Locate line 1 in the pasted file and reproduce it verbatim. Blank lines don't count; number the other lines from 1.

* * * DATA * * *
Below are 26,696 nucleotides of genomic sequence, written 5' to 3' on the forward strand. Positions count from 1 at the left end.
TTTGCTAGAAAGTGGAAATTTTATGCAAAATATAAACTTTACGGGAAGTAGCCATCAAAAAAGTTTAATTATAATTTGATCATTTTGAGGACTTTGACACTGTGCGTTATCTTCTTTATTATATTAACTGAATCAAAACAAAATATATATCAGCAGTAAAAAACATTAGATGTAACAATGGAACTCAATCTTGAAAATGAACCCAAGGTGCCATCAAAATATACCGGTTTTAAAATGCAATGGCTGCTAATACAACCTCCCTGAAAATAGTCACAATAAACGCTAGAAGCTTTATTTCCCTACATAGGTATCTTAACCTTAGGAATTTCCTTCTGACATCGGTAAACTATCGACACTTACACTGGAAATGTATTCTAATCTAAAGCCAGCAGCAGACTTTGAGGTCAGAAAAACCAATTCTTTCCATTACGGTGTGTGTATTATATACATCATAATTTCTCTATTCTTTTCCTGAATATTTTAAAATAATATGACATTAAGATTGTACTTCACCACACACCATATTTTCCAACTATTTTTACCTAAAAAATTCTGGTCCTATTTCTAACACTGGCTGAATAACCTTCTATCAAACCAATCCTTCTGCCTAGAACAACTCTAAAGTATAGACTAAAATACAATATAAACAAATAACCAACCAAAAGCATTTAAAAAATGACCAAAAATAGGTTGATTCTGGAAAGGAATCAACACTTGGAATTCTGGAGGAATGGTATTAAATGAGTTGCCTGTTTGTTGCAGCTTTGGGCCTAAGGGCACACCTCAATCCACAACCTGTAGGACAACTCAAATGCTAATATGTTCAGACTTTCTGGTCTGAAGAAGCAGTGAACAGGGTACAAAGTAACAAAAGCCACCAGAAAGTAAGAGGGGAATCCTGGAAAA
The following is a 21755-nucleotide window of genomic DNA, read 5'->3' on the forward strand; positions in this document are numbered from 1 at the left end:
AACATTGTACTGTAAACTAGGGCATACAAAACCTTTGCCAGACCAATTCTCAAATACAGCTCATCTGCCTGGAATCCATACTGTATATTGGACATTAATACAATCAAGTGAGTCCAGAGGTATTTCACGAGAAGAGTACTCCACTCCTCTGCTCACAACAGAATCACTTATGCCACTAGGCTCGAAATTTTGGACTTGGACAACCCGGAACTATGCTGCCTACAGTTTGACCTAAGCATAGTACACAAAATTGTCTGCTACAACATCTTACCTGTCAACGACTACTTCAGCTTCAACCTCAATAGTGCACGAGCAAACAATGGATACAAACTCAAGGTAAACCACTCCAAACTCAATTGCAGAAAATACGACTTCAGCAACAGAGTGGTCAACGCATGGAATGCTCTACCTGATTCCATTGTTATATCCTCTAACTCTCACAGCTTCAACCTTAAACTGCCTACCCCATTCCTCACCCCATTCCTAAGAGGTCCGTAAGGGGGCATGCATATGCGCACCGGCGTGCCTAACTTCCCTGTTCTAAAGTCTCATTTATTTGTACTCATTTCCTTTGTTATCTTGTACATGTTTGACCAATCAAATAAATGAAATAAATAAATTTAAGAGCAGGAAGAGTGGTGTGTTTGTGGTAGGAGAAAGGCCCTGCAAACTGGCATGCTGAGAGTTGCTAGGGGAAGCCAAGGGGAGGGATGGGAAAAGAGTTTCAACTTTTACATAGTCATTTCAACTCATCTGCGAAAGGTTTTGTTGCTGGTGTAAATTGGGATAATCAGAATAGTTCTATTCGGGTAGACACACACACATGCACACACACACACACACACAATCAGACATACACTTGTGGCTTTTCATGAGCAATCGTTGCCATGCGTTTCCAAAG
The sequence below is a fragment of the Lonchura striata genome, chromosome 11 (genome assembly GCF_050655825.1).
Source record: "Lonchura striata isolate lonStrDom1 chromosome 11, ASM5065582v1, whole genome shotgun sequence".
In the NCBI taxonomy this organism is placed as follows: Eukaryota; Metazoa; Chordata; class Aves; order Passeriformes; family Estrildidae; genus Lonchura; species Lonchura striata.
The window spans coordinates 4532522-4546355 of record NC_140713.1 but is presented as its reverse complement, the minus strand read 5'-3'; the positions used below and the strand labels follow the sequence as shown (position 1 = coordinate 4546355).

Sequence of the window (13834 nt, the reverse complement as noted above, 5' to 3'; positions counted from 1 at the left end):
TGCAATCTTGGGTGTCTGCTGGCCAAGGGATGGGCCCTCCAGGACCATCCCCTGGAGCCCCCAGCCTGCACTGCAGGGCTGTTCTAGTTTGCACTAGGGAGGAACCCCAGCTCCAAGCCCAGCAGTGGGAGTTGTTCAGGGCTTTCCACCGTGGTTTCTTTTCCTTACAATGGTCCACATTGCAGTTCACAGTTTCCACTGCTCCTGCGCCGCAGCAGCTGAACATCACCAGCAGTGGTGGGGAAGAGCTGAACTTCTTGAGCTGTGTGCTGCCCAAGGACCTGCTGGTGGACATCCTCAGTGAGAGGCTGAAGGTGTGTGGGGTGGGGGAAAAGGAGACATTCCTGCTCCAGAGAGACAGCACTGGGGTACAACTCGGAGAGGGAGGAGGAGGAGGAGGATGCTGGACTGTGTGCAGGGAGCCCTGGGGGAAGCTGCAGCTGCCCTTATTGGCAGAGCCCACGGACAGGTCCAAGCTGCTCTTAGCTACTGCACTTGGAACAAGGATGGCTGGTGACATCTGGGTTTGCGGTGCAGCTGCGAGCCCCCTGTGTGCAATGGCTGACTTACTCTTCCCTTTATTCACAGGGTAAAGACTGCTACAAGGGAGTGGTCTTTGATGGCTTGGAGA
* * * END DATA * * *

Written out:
Below are 26,696 nucleotides of genomic sequence, written 5' to 3' on the forward strand. Positions count from 1 at the left end.